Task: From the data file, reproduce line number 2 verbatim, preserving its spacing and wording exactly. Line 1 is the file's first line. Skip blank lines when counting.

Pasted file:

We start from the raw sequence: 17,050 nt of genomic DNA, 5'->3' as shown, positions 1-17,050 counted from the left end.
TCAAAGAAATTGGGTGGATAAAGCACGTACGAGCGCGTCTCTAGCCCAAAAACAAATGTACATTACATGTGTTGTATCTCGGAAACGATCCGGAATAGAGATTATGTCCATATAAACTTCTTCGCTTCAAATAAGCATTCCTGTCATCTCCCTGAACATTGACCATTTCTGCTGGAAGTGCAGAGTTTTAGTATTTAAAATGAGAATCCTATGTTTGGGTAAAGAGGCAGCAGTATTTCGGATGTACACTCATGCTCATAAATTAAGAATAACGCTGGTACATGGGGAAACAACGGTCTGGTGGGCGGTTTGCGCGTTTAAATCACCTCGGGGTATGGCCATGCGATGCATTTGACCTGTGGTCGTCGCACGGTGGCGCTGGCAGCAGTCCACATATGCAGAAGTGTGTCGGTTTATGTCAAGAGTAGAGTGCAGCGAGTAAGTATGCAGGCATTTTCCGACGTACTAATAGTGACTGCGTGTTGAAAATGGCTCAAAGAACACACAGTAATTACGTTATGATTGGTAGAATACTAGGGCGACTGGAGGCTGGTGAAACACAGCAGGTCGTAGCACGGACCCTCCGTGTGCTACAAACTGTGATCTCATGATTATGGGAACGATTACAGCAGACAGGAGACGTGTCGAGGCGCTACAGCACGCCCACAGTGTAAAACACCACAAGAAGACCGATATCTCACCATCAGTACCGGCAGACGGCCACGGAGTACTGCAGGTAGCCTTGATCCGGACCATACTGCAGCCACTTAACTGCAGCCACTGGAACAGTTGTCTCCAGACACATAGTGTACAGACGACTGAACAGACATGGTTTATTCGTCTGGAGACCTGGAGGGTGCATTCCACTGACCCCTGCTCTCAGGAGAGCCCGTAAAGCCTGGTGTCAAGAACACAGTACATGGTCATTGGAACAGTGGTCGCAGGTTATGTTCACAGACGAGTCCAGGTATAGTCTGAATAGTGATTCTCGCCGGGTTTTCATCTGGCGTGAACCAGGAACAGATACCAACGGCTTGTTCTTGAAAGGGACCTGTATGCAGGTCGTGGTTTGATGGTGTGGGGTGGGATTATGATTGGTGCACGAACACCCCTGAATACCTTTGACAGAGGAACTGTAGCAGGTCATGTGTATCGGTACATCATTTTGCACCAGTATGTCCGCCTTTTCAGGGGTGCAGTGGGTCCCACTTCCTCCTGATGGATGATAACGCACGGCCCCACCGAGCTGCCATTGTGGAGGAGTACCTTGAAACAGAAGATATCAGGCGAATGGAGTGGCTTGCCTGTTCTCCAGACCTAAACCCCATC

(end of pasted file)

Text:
TCAAAGAAATTGGGTGGATAAAGCACGTACGAGCGCGTCTCTAGCCCAAAAACAAATGTACATTACATGTGTTGTATCTCGGAAACGATCCGGAATAGAGATTATGTCCATATAAACTTCTTCGCTTCAAATAAGCATTCCTGTCATCTCCCTGAACATTGACCATTTCTGCTGGAAGTGCAGAGTTTTAGTATTTAAAATGAGAATCCTATGTTTGGGTAAAGAGGCAGCAGTATTTCGGATGTACACTCATGCTCATAAATTAAGAATAACGCTGGTACATGGGGAAACAACGGTCTGGTGGGCGGTTTGCGCGTTTAAATCACCTCGGGGTATGGCCATGCGATGCATTTGACCTGTGGTCGTCGCACGGTGGCGCTGGCAGCAGTCCACATATGCAGAAGTGTGTCGGTTTATGTCAAGAGTAGAGTGCAGCGAGTAAGTATGCAGGCATTTTCCGACGTACTAATAGTGACTGCGTGTTGAAAATGGCTCAAAGAACACACAGTAATTACGTTATGATTGGTAGAATACTAGGGCGACTGGAGGCTGGTGAAACACAGCAGGTCGTAGCACGGACCCTCCGTGTGCTACAAACTGTGATCTCATGATTATGGGAACGATTACAGCAGACAGGAGACGTGTCGAGGCGCTACAGCACGCCCACAGTGTAAAACACCACAAGAAGACCGATATCTCACCATCAGTACCGGCAGACGGCCACGGAGTACTGCAGGTAGCCTTGATCCGGACCATACTGCAGCCACTTAACTGCAGCCACTGGAACAGTTGTCTCCAGACACATAGTGTACAGACGACTGAACAGACATGGTTTATTCGTCTGGAGACCTGGAGGGTGCATTCCACTGACCCCTGCTCTCAGGAGAGCCCGTAAAGCCTGGTGTCAAGAACACAGTACATGGTCATTGGAACAGTGGTCGCAGGTTATGTTCACAGACGAGTCCAGGTATAGTCTGAATAGTGATTCTCGCCGGGTTTTCATCTGGCGTGAACCAGGAACAGATACCAACGGCTTGTTCTTGAAAGGGACCTGTATGCAGGTCGTGGTTTGATGGTGTGGGGTGGGATTATGATTGGTGCACGAACACCCCTGAATACCTTTGACAGAGGAACTGTAGCAGGTCATGTGTATCGGTACATCATTTTGCACCAGTATGTCCGCCTTTTCAGGGGTGCAGTGGGTCCCACTTCCTCCTGATGGATGATAACGCACGGCCCCACCGAGCTGCCATTGTGGAGGAGTACCTTGAAACAGAAGATATCAGGCGAATGGAGTGGCTTGCCTGTTCTCCAGACCTAAACCCCATC